DeFi

DeFi Lender Liquity Unveils New Stablecoin With User-Set Borrowing Rates in White Paper

Liquity’s upgraded protocol aims to take on the increasing competition for DeFi yields, with plans to go live in the third quarter.

The new stablecoin, BOLD, will coexist with Liquity’s LUSD, adding liquid staking ETH derivatives as collateral assets to provide liquidity or leverage for investors.

Decentralized finance (DeFi) lending platform Liquity (LQTY)’s planned upgrade will include an overcollateralized stablecoin that makes use of liquid-staking tokens of ether (ETH) as backing assets and allows user-set interest rates for loans, a first in DeFi, according to the protocol.

“Current protocols either rely on slow and potentially misaligned human governance to adjust interest rates, or they don’t have a targeted way of using interest payments to drive demand for their stablecoin,” according to a white paper published Tuesday. “Liquity V2 will change that.”

Details of the new version, which is scheduled for late in the third quarter, arrive as new yield-earning strategies and DeFi-native stablecoins have helped lift investment returns from the depths of a crypto winter in 2022 and 2023. For example, Aave and Curve introduced their own stablecoins last year, while Ethena’s “synthetic dollar,” USDe, which generates yield by harvesting bitcoin (BTC) and ETH futures premiums with a “carry trade,” attracted $2.3 billion in deposits.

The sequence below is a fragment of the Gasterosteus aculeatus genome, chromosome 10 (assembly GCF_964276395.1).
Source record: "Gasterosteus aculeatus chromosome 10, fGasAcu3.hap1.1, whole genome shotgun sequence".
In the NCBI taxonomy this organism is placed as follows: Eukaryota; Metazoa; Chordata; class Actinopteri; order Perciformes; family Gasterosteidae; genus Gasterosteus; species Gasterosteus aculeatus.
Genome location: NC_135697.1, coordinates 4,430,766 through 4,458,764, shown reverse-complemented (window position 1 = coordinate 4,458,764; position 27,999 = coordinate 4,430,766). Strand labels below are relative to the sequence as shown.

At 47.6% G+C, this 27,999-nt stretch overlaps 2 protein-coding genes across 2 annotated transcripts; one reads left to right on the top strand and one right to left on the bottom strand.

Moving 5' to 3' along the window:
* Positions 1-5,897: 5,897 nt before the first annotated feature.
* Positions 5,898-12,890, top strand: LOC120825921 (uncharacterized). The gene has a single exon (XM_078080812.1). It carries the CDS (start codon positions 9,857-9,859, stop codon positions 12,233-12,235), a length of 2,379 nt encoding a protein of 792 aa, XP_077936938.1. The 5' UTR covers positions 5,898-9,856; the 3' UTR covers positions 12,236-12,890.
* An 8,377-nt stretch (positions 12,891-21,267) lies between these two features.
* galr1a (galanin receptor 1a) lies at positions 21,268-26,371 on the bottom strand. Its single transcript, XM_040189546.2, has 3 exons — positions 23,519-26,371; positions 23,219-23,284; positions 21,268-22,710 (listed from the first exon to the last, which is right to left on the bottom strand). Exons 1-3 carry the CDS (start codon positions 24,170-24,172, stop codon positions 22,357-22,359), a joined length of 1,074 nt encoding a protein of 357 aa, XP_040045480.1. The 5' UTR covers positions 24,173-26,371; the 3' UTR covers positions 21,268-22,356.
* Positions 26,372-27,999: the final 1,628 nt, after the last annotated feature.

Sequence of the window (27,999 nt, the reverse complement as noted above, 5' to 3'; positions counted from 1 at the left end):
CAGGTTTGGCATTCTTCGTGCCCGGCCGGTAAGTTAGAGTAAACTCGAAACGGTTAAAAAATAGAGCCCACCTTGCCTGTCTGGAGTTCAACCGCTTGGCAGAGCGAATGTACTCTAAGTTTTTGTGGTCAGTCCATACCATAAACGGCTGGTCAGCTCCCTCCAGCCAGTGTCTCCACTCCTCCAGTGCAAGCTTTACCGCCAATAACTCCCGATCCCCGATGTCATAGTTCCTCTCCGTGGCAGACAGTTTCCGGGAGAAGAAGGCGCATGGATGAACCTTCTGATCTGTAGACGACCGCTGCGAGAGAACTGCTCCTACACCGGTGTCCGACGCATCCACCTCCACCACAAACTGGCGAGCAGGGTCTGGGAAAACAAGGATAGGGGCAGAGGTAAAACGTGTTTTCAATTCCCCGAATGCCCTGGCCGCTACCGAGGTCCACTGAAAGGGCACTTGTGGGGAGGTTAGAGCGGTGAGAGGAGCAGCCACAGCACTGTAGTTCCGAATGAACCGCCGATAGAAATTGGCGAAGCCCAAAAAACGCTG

Liquity is known as a stablecoin lender that offers 0% loans in its overcollateralized LUSD stablecoins for users depositing ETH in the protocol while charging a one-time fee. In May 2021, at the peak of the previous crypto bull market, total value locked (TVL) on the protocol surpassed $4 billion. It’s now about $700 million, DefiLlama data shows.

The new stablecoin, called BOLD, will co-exist with LUSD. It will allows borrowers to take out loans by depositing ETH and liquid staking ETH derivatives as collateral while setting their preferred interest rate and plans to pay most of the revenue from borrowing fees into the stability pool and secondary markets incentivized by the protocol.

The idea behind letting borrowers set the loan rates is to align incentives: The more borrowers are willing to pay, the more revenue they contribute to the protocol to pay out for BOLD holders in stability and liquidity pools.

“LUSD is great for its decentralized capabilities, but it doesn’t have the built-in flexibility to adapt to changing market environments like rising or falling interest rates,” Samrat Lekhak, head of business development and communications at Liquity, said in an interview over Telegram. “In times of positive interest rates, this implies a need for a continuous yield source for the stablecoin, which BOLD provides.”

Liquity plans to go live with the protocol in late third quarter of this year, Lekhak said.

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